As a result of steps 42,43, a fitness decision can be made (step 44) so as to assess firstly whether the note is fit or unfit and then whether a distinction can be made between recyclable and non-recyclable (but reusable) genuine and fit notes. The distinction is based on a statistical analysis of the distribution of the estimated fitness criteria on a training population of real currency. In addition, a user-dependent threshold may be used to bias the decision towards a more or less critical behaviour. This is because fitness criteria typically do not permit a clear distinction between the classes, and decisions should be tuned in order to match as closely as possible the subjective perception of the individual human operator.

The user-dependent thresholds applied by the fitness decision algorithm are determined empirically.

Ultimately, as can be seen in FIG. 4, the microprocessor 6 will make a decision on denomination, authenticity and fitness and issue a routing signal accordingly. It will also increment counts relating to the number of notes of each denomination, typically broken down between fit and unfit.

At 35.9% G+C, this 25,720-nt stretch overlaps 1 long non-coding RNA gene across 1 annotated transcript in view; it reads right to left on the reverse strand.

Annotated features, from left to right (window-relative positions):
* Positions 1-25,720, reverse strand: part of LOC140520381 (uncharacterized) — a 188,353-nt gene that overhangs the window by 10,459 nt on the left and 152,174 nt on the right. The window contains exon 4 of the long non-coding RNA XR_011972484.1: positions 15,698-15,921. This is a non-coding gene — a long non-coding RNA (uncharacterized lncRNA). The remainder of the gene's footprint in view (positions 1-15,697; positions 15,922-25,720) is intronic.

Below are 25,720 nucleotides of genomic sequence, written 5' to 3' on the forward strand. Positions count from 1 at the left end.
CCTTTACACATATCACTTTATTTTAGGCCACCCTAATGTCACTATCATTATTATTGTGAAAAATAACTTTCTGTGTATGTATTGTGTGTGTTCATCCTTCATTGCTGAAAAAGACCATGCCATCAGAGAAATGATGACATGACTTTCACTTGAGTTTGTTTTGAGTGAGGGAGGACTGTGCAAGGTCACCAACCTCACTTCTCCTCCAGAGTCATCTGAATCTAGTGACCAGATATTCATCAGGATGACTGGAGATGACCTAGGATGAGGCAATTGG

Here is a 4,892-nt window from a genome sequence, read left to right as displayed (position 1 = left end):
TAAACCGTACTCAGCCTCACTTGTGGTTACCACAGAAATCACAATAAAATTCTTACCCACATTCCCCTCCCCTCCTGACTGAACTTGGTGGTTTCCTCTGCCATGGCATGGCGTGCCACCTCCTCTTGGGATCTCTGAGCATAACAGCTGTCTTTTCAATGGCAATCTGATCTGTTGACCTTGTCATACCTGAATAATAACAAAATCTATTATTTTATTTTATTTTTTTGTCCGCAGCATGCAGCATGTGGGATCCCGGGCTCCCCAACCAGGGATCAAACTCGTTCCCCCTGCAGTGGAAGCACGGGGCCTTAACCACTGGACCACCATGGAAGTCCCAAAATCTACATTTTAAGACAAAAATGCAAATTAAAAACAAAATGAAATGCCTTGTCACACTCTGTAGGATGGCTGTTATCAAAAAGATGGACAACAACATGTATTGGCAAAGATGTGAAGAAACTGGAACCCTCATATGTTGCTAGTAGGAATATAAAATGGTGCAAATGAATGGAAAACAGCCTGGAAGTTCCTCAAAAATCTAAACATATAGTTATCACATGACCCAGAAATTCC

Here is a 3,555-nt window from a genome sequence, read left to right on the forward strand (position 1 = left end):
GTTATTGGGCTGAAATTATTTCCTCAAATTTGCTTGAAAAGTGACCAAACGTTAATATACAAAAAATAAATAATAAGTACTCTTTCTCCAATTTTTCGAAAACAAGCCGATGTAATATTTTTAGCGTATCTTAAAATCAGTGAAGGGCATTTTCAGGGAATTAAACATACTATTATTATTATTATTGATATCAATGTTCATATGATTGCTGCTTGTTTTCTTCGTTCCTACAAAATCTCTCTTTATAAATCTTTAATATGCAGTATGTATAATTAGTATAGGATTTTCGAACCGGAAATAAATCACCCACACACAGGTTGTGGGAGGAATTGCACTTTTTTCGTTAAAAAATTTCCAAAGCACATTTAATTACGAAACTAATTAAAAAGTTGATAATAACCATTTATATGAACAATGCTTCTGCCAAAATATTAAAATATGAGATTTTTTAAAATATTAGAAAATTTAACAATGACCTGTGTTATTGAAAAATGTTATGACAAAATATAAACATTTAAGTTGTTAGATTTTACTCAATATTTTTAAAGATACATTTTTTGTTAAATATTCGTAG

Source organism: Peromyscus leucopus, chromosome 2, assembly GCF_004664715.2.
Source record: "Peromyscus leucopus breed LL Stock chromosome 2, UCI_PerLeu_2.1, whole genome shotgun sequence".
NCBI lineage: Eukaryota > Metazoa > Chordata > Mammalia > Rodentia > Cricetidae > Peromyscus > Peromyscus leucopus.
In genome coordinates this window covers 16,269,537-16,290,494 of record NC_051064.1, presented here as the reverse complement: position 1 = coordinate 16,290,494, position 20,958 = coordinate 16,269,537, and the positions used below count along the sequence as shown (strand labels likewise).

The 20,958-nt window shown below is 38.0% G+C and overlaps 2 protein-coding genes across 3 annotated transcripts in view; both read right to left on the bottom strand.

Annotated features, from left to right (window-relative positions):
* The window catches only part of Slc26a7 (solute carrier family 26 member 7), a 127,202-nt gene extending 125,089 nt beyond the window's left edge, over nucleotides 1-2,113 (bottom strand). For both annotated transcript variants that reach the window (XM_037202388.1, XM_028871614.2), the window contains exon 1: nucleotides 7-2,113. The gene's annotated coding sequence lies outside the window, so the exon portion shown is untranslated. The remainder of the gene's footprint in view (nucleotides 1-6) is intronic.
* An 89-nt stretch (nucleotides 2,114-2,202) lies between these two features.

Non-genuine notes are fed immediately to one of the outputs 8,9.

Recyclable (i.e genuine and of sufficient fitness) notes are directed by the transport system 4 to an appropriate one of the recycling stores 11–14 from where they can be recycled when the machine is used for dispensing. Each of the stores 11–14 can comprise a roll storage module or stacking cassette (with stacking wheel) as is well known.

Genuine, identified notes which are fit enough for recirculation but not recycling are stacked in one of a pair of cassettes or recirculation stores 16,17, while genuine but unfit notes are dropped into a store 15. The store 15 does not include any stacking mechanism since it would be difficult to store unfit notes, particularly limp notes and they are simply dropped into the store 15.

Conveniently, the stores 11–14 are removable so that they can be located in another dispensing machine such as an ATM. The stores 15–17 may be fixed in position or removable.